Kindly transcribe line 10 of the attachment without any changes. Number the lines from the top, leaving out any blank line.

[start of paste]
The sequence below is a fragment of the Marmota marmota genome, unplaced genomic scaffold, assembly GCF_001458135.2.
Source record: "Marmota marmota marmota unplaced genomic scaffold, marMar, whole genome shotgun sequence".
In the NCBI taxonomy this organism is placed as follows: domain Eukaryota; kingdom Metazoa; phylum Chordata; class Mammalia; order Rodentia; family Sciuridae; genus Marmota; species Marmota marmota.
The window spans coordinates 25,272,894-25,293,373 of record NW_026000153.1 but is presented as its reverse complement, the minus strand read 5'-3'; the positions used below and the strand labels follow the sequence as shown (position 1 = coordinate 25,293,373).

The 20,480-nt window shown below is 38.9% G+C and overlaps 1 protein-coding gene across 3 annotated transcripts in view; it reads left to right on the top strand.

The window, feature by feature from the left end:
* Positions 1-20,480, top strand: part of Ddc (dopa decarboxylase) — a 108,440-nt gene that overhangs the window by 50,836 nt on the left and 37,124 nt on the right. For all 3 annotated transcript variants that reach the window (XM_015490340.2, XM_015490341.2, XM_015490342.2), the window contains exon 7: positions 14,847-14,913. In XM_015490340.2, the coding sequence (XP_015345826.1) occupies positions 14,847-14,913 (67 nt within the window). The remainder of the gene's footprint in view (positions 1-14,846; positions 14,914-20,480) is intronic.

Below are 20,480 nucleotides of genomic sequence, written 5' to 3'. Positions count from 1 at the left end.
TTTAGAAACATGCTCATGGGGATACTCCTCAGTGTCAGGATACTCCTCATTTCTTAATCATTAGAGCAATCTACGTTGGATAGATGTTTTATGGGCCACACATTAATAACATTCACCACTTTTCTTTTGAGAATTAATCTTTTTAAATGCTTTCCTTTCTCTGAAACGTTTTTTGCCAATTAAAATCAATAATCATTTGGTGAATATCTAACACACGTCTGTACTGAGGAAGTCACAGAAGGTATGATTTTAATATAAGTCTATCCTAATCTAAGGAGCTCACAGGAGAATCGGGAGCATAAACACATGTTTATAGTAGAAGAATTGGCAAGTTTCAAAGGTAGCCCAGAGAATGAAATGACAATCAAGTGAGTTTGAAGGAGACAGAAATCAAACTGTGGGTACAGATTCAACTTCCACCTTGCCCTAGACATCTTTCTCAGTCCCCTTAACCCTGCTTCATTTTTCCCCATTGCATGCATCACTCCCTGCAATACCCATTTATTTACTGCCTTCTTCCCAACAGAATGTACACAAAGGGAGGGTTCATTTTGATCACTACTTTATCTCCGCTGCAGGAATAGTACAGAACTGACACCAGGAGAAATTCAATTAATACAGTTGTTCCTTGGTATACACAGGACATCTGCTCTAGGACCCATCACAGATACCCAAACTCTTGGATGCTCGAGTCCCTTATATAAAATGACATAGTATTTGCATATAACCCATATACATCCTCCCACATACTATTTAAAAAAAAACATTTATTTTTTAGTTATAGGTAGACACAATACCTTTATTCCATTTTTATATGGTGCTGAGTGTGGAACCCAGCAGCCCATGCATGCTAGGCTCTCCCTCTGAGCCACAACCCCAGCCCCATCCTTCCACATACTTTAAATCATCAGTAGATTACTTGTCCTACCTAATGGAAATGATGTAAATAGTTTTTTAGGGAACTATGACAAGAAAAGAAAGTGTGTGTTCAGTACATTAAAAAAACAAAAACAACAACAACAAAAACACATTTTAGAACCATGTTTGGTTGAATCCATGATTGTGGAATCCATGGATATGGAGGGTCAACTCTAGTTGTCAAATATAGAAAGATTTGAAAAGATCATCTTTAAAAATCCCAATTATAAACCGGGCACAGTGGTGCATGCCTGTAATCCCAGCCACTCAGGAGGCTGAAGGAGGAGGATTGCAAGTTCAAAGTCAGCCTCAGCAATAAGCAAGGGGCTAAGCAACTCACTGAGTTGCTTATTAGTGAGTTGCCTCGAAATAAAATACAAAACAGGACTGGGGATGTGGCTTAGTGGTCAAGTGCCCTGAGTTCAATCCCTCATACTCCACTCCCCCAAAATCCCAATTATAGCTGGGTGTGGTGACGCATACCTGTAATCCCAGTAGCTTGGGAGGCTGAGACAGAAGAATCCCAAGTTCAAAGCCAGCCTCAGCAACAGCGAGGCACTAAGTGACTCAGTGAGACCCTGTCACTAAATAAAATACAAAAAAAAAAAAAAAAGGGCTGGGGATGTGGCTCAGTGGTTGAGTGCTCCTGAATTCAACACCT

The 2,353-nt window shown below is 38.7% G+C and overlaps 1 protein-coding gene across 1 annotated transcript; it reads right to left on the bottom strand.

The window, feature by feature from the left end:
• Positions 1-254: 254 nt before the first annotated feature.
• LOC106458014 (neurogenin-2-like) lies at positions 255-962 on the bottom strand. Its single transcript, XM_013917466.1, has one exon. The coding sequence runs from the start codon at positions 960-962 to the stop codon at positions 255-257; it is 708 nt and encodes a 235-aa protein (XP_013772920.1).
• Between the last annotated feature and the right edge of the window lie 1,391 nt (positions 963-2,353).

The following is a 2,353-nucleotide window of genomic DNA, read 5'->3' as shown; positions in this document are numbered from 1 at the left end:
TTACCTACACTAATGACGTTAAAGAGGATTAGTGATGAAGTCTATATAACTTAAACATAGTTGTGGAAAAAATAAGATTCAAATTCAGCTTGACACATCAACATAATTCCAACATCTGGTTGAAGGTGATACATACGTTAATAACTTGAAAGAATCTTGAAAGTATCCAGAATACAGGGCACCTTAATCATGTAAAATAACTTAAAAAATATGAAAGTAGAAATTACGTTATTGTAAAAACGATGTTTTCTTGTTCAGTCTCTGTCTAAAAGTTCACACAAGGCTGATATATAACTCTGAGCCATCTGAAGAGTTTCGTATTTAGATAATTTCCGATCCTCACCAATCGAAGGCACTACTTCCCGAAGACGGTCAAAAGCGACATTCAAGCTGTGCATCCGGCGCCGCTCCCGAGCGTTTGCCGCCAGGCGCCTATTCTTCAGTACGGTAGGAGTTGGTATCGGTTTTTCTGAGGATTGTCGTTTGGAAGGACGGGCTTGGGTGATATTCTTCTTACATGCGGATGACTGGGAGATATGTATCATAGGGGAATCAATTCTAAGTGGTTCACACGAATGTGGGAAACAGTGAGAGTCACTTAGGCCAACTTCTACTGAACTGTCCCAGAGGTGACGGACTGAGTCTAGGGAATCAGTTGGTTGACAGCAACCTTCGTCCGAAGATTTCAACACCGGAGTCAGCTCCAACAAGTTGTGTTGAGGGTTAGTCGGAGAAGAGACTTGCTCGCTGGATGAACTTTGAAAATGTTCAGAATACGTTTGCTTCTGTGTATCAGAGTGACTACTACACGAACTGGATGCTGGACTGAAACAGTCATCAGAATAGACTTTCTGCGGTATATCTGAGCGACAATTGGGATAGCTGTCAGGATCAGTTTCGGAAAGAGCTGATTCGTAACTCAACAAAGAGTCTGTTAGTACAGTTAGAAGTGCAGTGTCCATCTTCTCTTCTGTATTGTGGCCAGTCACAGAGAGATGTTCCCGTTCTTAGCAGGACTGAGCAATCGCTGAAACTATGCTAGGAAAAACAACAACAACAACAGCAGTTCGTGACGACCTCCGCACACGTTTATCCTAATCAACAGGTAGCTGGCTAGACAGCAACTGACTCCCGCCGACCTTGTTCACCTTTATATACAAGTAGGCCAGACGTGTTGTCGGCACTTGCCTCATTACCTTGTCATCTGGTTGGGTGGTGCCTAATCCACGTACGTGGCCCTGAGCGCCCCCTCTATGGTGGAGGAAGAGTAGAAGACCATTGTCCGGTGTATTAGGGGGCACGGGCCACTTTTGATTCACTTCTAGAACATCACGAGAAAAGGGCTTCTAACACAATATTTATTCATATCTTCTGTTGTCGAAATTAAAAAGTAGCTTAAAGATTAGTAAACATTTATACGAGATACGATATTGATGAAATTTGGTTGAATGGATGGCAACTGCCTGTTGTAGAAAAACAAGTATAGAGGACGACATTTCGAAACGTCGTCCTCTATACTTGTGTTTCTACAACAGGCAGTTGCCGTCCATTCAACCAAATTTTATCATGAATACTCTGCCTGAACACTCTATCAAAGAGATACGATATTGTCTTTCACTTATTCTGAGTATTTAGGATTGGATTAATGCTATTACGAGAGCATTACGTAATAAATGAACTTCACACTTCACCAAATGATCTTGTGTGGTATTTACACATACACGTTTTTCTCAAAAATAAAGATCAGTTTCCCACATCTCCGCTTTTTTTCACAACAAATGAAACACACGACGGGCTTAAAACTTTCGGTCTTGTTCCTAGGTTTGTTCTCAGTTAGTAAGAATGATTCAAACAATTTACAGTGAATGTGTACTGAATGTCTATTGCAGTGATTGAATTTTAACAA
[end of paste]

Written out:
The 2,353-nt window shown below is 38.7% G+C and overlaps 1 protein-coding gene across 1 annotated transcript; it reads right to left on the bottom strand.